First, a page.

I’ve emptied three large boxes of books, then cleaned and shelved them. There are many more to go and a couple more bookcases to bring out of storage and somehow squeeze among the rest of our belongings—it’s a little like forcing a puzzle piece that does not really fit. Like so many other things in this transitional chapter, it’ll have to do.

The Book Project will continue to unfold over a couple of weeks before it’s done. For now I’m wiping the sweat off my brow, in a good way.

It still does not take much these days to get me thinking about loss, and the books were a predictable catalyst for it: the loss of my home and family, my hard-won ballet school, many of my personal belongings, and then my beloved canine companion Clarence a short while before the very livelihood I moved to Vermont to pursue in the first place was yanked out from under me. There was a moment when I was shaking an angry fist skyward: it all seemed like too damn much.

And then I blew my nose, pushed up my sleeves, and got on past it. Doesn’t mean I don’t still have moments of angst, bitterness, and even stronger feelings. I don’t like going down that road, but I do sometimes when little things set me off: a landscape, a news story, a piece of music—or a book. I think humans are hard wired like that, and it’s part and parcel of continuing to heal and move forward, so long as we’re relatively healthy and stable to begin with.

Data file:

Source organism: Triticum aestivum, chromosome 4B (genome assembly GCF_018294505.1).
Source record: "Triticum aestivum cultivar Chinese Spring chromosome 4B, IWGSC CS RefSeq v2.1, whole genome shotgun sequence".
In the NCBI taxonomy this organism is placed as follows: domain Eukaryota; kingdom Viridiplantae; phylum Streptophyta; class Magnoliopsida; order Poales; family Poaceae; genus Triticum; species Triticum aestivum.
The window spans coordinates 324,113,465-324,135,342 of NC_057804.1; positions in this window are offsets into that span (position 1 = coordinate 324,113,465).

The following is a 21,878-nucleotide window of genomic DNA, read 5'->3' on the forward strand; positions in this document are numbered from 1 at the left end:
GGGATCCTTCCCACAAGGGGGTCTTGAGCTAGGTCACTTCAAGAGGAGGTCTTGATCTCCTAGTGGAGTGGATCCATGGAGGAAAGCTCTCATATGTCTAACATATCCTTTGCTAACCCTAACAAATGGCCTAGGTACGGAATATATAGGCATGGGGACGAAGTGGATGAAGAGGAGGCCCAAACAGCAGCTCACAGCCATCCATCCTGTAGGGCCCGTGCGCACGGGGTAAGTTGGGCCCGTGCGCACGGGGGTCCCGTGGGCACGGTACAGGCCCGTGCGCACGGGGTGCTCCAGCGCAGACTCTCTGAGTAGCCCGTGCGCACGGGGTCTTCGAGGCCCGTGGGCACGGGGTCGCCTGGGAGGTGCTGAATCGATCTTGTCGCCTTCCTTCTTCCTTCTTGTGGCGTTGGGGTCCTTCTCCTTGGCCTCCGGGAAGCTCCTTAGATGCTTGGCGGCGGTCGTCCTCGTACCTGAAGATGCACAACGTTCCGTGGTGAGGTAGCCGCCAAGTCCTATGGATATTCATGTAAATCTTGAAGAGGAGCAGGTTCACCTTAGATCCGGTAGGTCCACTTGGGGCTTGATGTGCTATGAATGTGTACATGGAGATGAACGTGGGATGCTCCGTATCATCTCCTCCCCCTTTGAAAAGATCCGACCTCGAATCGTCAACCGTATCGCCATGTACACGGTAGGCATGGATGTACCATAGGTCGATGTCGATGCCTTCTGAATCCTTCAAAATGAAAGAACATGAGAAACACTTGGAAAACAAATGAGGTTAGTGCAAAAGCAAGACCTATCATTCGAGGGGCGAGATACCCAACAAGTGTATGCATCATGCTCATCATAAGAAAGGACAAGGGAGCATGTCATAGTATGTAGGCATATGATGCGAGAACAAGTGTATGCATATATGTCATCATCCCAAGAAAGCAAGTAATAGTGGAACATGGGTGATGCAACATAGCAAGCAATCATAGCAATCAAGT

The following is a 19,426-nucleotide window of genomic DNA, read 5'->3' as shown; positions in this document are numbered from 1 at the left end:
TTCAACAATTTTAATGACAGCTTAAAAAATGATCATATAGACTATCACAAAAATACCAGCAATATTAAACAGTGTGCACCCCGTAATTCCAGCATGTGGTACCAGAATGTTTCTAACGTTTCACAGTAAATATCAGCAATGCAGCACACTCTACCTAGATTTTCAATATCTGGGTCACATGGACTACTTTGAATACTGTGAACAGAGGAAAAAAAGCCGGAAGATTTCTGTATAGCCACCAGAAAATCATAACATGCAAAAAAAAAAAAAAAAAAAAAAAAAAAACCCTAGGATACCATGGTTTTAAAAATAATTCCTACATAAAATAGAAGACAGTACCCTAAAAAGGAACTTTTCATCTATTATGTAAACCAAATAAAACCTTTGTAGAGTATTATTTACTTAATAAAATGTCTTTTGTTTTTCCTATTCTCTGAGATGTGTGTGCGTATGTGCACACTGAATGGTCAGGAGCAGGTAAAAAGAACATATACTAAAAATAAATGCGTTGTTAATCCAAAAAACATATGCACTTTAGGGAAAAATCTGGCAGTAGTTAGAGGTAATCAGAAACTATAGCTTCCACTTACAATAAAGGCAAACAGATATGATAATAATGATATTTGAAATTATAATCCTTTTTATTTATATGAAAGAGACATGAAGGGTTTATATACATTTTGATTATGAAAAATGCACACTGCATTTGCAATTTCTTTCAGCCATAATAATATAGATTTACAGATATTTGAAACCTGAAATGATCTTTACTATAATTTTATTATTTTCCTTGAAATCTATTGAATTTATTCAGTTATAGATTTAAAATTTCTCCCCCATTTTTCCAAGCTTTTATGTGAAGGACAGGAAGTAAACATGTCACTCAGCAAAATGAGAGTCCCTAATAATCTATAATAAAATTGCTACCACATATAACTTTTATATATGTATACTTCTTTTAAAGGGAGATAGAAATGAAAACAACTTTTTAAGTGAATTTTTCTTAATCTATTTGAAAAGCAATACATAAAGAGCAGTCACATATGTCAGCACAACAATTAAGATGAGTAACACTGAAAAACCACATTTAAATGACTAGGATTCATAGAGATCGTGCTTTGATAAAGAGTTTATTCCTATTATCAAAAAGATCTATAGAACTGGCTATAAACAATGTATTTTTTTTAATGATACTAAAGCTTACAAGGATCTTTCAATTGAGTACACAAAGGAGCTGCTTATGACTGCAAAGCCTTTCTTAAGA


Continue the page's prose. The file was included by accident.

I don’t live by silly quotes of the kind you see découpaged on living room walls, that are meant to daily remind us how to live our lives. Nothing against them if they really help people, but the cynic in me tends to snigger. Maybe if there is a judgment day I’ll be forced to recant: Sorry I did not live, love, nor laugh when instructed; my bad.

But I do reflect on the higher meaning of things I’ve experienced. Recently it’s been all about living without the things and people once near and dear to me, every. single. day. In the last year since I’ve started fiscally rebuilding my life I’ve been gobsmacked by this simple idea: you really do learn to appreciate the things you can’t have anymore.

This thought tugged at me a couple of weeks ago when I left the dentist’s office after not having the luxury of dental care for about four years. And again last Saturday when HCB and I joined a small group of <mainly> new friends to break bread together and enjoy each other’s company—something I once did routinely, never imgaining that too would soon be a luxury.

Last night HCB and I visited a local inn whose proprietors he has known for years, where we had an indulgent glass of pinot noir and shared a flourless chocolate torte in an intimate bar: divine. I also spent a few minutes enjoying the company of the oversized yellow lab who owns the place. This invoked in me equal parts of joy and overwhelming sadness.